105. Lucky I’m guessing you already made your decision but I would say just cancel the whole trip. Every flight you want to take (well maybe not Hainan) will still be around in two months. Your insurance should cover the non refundable parts, but even if they don’t it’s only a few thousand dollars which I suspect for you is not going to break the bank. There are a billion other worthwhile things you can do during the time you would’ve been away as well.

  106. I understand it’s tough, but there hasnt been any large panic in other parts of Asia. Flying UA to SFO from SIN this week;not loving the idea of spending 20 hours in an economy cabin, but there isnt any real concern that I’ll contract the virus.

  107. @Kendor I was previously replying to YOUR post were YOU compared the new coronavirus to the flu in the US. At no point did I state the new coronavirus was SARS or MERS. My point is that they don’t have complete stats for the new coronavirus yet, and until they do, the ones they DO have stats on are very concerning – enough so that taking relatively simple precautions make more sense than not. You can feel free to rationalize your decisions to travel to China all you want, but in light of the escalating death toll of the new coronavirus, now at 25, you should feel lucky that you were not infected.

    OT: I must have recalled incorrectly that you said you were a physician in another thread. (I see other commentators also thought you said you were a medical professional.)


    PLEASE BE PART OF THE SOLUTION AND AVOID ALL UNNECESSARY TRAVEL. The unprecedented lockdown of a 10 million people city, larger than metro Chicago, should ring every alarm. HK wasn’t even on lockdown during SARS.


    People of the world.

  109. @AK you brought up some very interesting and important issues that are, unfortunately, way above my pay grade, which is the fifth grade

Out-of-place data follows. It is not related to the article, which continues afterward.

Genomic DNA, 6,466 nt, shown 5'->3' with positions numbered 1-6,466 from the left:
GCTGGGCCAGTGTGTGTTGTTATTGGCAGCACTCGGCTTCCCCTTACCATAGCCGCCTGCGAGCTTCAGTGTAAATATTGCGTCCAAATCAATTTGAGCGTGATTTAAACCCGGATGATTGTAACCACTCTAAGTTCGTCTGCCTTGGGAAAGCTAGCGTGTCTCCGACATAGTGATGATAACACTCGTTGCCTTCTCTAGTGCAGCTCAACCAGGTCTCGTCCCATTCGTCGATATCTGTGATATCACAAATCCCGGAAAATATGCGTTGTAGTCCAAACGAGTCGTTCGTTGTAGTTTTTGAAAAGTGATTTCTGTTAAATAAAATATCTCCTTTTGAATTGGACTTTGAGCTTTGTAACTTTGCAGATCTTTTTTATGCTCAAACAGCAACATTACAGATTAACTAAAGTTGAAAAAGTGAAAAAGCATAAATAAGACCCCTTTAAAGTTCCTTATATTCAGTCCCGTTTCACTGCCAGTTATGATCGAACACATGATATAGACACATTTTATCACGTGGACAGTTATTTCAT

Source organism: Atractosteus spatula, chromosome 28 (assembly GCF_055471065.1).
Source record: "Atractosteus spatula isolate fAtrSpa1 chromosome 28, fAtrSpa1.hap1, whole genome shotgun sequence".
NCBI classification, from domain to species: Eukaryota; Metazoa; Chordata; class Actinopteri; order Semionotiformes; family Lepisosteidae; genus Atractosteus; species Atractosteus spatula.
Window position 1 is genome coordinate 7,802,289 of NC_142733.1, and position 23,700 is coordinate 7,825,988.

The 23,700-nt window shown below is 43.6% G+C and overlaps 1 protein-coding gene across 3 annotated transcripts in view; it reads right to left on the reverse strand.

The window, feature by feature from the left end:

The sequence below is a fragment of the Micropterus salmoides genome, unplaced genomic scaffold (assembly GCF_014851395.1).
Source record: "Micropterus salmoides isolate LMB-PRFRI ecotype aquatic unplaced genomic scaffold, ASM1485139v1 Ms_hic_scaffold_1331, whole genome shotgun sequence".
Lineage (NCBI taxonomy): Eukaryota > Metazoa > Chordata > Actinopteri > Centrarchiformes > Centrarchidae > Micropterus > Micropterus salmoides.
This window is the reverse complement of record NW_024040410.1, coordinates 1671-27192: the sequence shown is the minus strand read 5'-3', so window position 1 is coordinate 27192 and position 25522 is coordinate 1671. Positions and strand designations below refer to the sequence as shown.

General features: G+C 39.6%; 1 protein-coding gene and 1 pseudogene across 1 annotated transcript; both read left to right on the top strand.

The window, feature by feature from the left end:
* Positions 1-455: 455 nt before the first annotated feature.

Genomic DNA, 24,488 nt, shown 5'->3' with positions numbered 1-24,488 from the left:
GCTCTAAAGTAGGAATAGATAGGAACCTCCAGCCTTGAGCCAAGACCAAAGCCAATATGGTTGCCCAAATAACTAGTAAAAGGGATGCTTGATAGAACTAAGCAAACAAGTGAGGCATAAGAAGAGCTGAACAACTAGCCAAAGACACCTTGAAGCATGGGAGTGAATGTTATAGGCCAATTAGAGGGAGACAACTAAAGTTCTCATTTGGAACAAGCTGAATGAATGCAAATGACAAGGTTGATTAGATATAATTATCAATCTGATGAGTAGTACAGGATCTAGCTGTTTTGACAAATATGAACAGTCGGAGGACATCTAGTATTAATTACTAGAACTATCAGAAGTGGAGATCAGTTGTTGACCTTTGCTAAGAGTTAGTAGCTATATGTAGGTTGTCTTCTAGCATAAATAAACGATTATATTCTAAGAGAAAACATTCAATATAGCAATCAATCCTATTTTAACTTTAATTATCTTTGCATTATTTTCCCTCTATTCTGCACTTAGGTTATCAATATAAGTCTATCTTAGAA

I don’t know if this new Wuhan coronavirus is more like the West Niles or more like the septicemic plague. I will let people who are way smarter than me to figure that out. And there seems to be an abundance of smart infectious disease and geopolitical experts on this travel blog!

    However, I do know one thing – one can only make a decision based on what information he has, not what he wishes he had.

  110. @TravelLawyerMom My pop is an attorney too, and he liked to say that sometimes the best defense is a good offense. But come on, be intellectually honest, Mom: can’t you simply stipulate for the court that you previously were basically confused about how MERS, SARS, and the common cold are all coronaviruses, and that you were fundamentally mistaken about their relative lethalities?

    Here’s what you wrote previously, I’ll let the thoughtful gentlemen and ladies of the jury make the final determination of your meaning, intent, and probable lack of understanding: “One of the things to note that you didn’t mention is the mortality rate. SARS was 10% and MERS was 34%. That’s 1 out of every 10 people that caught SARS died. 1 out of every 3 people that caught MERS died. It is inconceivable that a “doctor” would even compare the flu where the mortality rate is closer to 0.1% in the US.””

    So there have been 25 confirmed deaths to date due to the Wuhan coronavirus in a country of 1.4 billion. If it pleases the court, can you draw upon your extensive knowledge and expertise to advise how many people died of the common flu in China and America during the same time period?

    I agree that it’s too early to know exactly how many people were killed and infected by the Wuhan coronavirus. More study is warranted. But it’s also way too early for your cocksure pronouncements about risk and responsibility. Go back and re-read your discourteous initial reply to me, and contemplate the many many things you don’t know, including, apparently, my choice of major. I consulted with three medical professionals this week, including an infectious disease specialist about the responsible course of medical tests and treatment for my three-year old, with whom I’ve been at home with all week long. You pontificated and judged about this and that with no real insight or knowledge. Humility is an asset and a virtue, even for students of the law.

  111. I forgot to mention this important thing.

    The jump in numbers from few weeks ago could mean 2 major things.

    1. China is trying to cover the whole mess up.


  112. The incubation period is up towards 14 days, and many people already started their holiday on the 18th, so the closure of Wuhan and surrounding cities came too late to stop the spread. It’s very likely the Chinese government is fudging the numbers, most reported deaths have been people in their 70ies and 80ies, and a lack of tests to confirm infection of the new virus means the numbers reported are far, far too low…